There’s a reason kids don’t want to continue to do Physical Education in later years. It isn’t because they hate exercise, it’s because they are made to feel like shit about themselves and their abilities by students and teachers alike.
If you weren’t one of the sporty kids in high school, you will know what I’m talking about. If you were one of the sporty kids, well, you probably had absolutely no idea those less gifted in the coordination department felt this way. The sporty kids were always popular, fit, and the PE teachers just loved them, so much so that they were more than willing to turn a blind eye to any bullying coming from them during classes.
A fact which probably stems from the fact that the teachers themselves tended to bully the less athletic students unfortunate enough to end up in their class. I had myriad excuses to dodge PE when I was in high school: Fake injuries, illnesses, headaches, periods, “forgot my PE uniform” (I won’t mention the teacher who handed 15-year-old me a tampon when I’d never used one and forced me to go swimming). I know that every other person who was like me is nodding along.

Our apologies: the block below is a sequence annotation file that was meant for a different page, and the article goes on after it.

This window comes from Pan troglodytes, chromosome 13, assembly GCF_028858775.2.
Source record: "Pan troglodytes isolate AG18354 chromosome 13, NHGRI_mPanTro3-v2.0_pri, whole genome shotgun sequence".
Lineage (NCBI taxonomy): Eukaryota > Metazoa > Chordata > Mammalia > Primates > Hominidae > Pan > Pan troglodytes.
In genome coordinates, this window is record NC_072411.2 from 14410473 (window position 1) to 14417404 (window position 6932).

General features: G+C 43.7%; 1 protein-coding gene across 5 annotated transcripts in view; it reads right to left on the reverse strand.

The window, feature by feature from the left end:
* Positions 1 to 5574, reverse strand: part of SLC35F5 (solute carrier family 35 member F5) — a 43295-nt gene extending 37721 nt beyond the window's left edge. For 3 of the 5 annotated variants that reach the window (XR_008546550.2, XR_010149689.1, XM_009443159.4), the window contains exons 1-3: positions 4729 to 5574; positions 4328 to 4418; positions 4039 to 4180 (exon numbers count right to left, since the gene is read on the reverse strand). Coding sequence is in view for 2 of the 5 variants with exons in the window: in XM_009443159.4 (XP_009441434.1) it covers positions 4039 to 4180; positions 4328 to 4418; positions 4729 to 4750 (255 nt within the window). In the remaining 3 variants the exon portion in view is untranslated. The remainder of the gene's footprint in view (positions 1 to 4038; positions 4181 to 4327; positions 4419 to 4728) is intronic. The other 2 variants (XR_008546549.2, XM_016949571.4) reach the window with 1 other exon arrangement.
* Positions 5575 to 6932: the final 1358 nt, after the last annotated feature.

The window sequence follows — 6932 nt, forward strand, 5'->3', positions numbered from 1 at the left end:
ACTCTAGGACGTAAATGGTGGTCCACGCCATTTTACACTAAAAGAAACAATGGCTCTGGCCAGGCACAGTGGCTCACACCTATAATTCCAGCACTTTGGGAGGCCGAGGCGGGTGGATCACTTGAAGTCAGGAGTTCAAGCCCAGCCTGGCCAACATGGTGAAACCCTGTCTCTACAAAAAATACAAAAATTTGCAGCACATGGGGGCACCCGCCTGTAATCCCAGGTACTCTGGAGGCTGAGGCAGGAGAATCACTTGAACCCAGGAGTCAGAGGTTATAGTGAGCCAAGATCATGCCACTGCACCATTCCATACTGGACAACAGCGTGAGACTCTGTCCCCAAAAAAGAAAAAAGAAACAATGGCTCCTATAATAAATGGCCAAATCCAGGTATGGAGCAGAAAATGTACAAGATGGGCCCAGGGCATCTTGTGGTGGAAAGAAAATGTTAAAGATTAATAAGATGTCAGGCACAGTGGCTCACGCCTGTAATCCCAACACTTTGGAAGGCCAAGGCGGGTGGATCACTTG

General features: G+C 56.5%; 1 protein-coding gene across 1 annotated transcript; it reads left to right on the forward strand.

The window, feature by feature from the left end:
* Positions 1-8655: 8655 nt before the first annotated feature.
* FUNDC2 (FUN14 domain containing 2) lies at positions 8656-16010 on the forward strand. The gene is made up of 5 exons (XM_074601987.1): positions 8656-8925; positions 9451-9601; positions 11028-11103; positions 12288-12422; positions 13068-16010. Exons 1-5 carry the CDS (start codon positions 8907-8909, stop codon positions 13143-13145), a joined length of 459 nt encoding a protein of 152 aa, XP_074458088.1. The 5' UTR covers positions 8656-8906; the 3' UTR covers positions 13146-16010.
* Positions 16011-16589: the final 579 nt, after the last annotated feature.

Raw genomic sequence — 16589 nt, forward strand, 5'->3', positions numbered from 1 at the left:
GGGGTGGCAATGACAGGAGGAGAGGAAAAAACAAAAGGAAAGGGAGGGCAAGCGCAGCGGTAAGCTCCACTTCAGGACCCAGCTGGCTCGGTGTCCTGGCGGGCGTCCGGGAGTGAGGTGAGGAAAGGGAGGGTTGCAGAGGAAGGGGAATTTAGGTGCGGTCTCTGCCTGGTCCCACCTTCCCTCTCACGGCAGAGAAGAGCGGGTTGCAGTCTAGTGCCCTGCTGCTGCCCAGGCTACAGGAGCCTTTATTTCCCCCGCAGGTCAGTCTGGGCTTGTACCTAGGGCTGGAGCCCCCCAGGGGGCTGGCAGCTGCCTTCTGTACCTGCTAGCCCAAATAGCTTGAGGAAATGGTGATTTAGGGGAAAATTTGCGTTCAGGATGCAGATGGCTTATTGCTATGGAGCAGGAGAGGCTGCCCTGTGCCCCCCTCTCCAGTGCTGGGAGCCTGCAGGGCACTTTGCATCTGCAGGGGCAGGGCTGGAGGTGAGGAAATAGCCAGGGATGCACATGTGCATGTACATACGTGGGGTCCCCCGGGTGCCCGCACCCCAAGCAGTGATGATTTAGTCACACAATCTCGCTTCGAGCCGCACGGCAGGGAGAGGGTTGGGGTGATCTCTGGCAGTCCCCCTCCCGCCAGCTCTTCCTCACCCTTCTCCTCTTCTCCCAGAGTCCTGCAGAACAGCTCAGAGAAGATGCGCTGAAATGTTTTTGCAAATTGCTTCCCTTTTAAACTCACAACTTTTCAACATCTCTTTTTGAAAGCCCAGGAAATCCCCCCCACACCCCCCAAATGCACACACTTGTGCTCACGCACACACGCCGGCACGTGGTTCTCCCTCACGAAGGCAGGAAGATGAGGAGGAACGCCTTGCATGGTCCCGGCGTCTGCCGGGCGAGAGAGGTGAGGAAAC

I hated PE, and all of its associates – swimming carnival, athletics carnival, and cross country. All I feel when I remember back to PE classes is humiliation, shame, dread, and anxiety. Why are schools so obsessed with sport anyway? There was nowhere near the emphasis placed on academia, and if the aforementioned sports carnivals had an intellectual equivalent (debate team for example), they were optional – only for the kids who truly wanted to be there. However, you miss sports day, or swimming? That’s an unauthorised absence on your record, Miss.
I finished high school nearly 11 years ago, and compulsory sports 13 years ago, so you may wonder why I’m bringing this up now. Today, my seven-year-old daughter came home from in tears, distressed, because of something that happened in PE class. The children were skipping with the long rope, one of those games where two are swinging the rope and a child has to run in and start jumping. This isn’t an easy feat for those who aren’t very coordinated, but my daughter gave it her best.
The tears weren’t for the skipping itself though. They were because the teacher made a competition of it, where she would count through grade levels for each “correct” skip a child made, and if they got all the way through to “university” they could stop. Try as she might, my daughter couldn’t get past grade one, and now considers herself to be a “failure”.
This is just one of numerous incidents which have led her to declare that she hates PE, and never wants to do it again. I’m sad both because I can feel her pain, and also because I don’t think it is right that a child should be made to feel so lousy about herself at only seven. This sets her, and children like her, up for a lifetime of avoiding physical activity and that is not okay.